The Norwegian company Aqualyng, in cooperation with a Chinese state-owned company, will build a gigantic desalination plant close to Beijing. The first phase will ensure a capacity of 50 000 t fresh water per day, but the contract gives the option of expanding the capacity to 400 000 t/d, which would make it the world’s largest desalination plant. In the project, Aqualyng have secured half of the revenue from selling the water for the next 30 years.
The North Sea has the capacity to store EU’s total production of CO2. Storage of carbon dioxide may become a major industry for Norway, SINTEF chief researcher Erik Lindeberg believes. Norway has gained acceptance for a proposal to change international regulations so that CO2 may be exported to other countries.
Chinese negotiators have started a new round of campaigning in their battle to secure a meaningful climate change deal at the upcoming Copenhagen summit. However, Yu said China will not set a binding carbon reduction target at the summit, despite pressure from many countries for Beijing to accept such a goal. "We hope the Copenhagen summit will become a milestone in mitigating global warming, and China has always been playing an active role in the process," said Li. "China will try everything possible to make the Copenhagen summit a success and will not end the summit with an empty political declaration."
“This is something Statkraft can be proud of and something I, as the Minister of Petroleum and energy, am proud of too,” said Terje Riis-Johansen after the opening of the osmotic power plant at Tofte. A few minutes before, Crown Princess Mette-Marit walked in to a tent filled to capacity at the seaside at Tofte, to open the world’s first osmotic power plant prototype.
China’s National Development and Reform Commission (NDRC), the top economic planning agency, Thursday announced a rise in the price of electricity for non-residential use by 2.8 fen (0.4 U.S. cents) per kilowatt hour on average nationwide. Residential electricity prices would not be raised this time. However, they would be charged on a progressive basis in the future, which meant prices would increase with consumption, said Cao Changqing, director of the NDRC’s department of pricing.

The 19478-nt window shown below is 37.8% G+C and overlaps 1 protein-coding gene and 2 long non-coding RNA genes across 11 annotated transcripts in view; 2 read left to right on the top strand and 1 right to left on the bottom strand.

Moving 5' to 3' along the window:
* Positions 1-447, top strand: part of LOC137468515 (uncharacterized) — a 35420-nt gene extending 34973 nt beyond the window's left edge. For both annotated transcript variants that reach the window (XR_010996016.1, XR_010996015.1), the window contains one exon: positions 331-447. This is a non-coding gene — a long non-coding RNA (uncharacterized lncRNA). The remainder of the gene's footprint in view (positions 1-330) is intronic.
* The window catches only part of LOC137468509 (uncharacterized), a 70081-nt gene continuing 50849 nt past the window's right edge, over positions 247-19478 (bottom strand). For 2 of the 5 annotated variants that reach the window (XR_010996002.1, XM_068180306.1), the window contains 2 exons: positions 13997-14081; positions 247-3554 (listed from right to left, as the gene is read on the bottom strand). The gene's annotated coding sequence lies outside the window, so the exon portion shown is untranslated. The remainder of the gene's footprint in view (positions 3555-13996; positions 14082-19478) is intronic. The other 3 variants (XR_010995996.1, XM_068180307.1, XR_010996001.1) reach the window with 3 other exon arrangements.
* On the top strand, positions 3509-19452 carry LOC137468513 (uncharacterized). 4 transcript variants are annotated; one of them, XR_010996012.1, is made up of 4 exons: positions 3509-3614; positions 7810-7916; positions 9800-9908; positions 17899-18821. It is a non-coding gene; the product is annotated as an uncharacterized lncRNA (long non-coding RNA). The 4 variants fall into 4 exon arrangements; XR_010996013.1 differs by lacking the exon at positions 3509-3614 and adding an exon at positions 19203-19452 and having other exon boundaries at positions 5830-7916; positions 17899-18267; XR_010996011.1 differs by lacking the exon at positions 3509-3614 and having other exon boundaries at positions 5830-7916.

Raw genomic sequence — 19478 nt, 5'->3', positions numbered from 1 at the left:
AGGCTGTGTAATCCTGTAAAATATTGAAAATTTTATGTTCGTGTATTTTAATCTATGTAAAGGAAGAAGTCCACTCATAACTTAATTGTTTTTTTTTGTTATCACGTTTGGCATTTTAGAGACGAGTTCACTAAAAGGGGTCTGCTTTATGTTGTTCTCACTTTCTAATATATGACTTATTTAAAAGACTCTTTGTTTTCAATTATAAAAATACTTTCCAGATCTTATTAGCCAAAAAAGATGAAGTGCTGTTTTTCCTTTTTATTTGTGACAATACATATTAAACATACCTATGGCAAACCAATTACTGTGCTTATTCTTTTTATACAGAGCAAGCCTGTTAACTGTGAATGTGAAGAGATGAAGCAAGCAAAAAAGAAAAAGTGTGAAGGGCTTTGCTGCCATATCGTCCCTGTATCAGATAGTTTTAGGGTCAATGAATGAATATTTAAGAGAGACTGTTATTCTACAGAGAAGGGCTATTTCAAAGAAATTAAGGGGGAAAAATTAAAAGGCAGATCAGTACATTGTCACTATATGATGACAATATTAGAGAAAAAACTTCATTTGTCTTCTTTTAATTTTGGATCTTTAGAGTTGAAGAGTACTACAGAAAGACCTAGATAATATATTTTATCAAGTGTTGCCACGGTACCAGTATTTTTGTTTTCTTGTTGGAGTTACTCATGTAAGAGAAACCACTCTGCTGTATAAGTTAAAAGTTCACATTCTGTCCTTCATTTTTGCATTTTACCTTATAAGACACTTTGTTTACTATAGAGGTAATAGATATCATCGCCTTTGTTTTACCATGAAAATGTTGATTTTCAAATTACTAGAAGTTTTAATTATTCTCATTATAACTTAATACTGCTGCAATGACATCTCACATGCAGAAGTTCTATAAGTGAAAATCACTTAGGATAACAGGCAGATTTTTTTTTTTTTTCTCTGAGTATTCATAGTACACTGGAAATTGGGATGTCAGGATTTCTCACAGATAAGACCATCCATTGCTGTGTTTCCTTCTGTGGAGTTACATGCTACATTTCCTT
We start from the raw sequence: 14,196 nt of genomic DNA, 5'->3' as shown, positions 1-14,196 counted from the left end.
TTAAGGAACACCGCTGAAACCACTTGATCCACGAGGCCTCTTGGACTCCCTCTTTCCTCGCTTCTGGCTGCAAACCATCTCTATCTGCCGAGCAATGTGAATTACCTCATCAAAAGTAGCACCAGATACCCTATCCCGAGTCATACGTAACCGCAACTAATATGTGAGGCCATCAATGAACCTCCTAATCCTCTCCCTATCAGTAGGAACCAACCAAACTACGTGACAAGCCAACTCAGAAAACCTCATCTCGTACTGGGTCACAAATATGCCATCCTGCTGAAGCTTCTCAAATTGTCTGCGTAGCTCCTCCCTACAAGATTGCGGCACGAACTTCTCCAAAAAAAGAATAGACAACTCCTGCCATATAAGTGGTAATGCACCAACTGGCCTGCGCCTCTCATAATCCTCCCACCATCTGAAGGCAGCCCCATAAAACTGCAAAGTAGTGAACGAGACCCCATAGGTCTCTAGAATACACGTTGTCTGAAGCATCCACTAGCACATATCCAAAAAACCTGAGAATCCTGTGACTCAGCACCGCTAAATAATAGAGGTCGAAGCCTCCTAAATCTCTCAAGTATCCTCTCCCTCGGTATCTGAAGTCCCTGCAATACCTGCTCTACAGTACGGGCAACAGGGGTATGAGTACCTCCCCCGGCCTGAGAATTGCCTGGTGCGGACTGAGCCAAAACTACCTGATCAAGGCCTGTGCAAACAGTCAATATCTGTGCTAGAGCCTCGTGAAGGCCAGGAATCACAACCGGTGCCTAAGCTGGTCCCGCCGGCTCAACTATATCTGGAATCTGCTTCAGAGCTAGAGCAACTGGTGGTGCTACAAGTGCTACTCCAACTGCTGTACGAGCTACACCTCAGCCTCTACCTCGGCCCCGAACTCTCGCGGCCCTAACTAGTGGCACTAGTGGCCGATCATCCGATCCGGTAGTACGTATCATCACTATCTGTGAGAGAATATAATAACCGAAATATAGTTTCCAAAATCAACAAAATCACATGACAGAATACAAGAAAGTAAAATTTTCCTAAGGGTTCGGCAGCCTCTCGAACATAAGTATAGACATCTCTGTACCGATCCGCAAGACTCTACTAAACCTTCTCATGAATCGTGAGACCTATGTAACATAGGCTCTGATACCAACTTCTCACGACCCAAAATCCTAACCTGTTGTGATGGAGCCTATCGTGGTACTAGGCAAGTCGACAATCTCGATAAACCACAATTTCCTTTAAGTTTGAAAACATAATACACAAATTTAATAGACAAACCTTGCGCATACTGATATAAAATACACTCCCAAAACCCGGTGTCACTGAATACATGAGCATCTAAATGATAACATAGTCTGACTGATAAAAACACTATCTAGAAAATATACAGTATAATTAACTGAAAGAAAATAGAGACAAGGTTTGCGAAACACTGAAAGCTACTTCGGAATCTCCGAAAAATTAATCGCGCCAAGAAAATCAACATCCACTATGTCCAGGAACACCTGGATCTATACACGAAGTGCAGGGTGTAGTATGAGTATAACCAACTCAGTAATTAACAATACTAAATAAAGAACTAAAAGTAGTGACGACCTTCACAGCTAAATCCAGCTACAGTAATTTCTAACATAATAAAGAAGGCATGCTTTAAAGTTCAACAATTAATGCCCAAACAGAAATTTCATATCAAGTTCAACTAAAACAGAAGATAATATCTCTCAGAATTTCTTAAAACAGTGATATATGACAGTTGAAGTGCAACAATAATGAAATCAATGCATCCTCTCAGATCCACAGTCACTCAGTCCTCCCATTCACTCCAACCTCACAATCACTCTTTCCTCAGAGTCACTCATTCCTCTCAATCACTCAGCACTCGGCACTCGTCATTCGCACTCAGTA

Now that China is becoming a major player in renewable energy – mostly in wind and solar – there are growing concerns (and excitement) about how the country will impact the dynamics of this burgeoning industry. These worries are certainly valid. On the other hand, we need to drive down manufacturing costs for wind and solar equipment as quickly as possible. Many people argue that countries like China and India are the keys to bringing renewables to grid parity. “China needs to play a role if we are going to bring the cost of solar down to match the cost of generating energy from fossil fuels,” says Steve Chan, chief strategy officer for Suntech Power, the top Chinese solar manufacturer in the world.
Chinese President Hu Jintao said Sunday morning that China is ready to work with other participants at the UN-sponsored climate change conference to be held in Copenhagen next month to yield a positive outcome. Pushing for a positive result of the conference conforms to the common interests of all parties, he said.
United States President Barack Obama will likely head to meetings this month with President Hu Jintao with a fuzzy bottom line about what the US will agree to at December’s international climate change summit in Copenhagen. As the two leaders prepare to talk today, the chances of the US passing climate change legislation – the key to the US’ negotiating position at the summit – seem slim.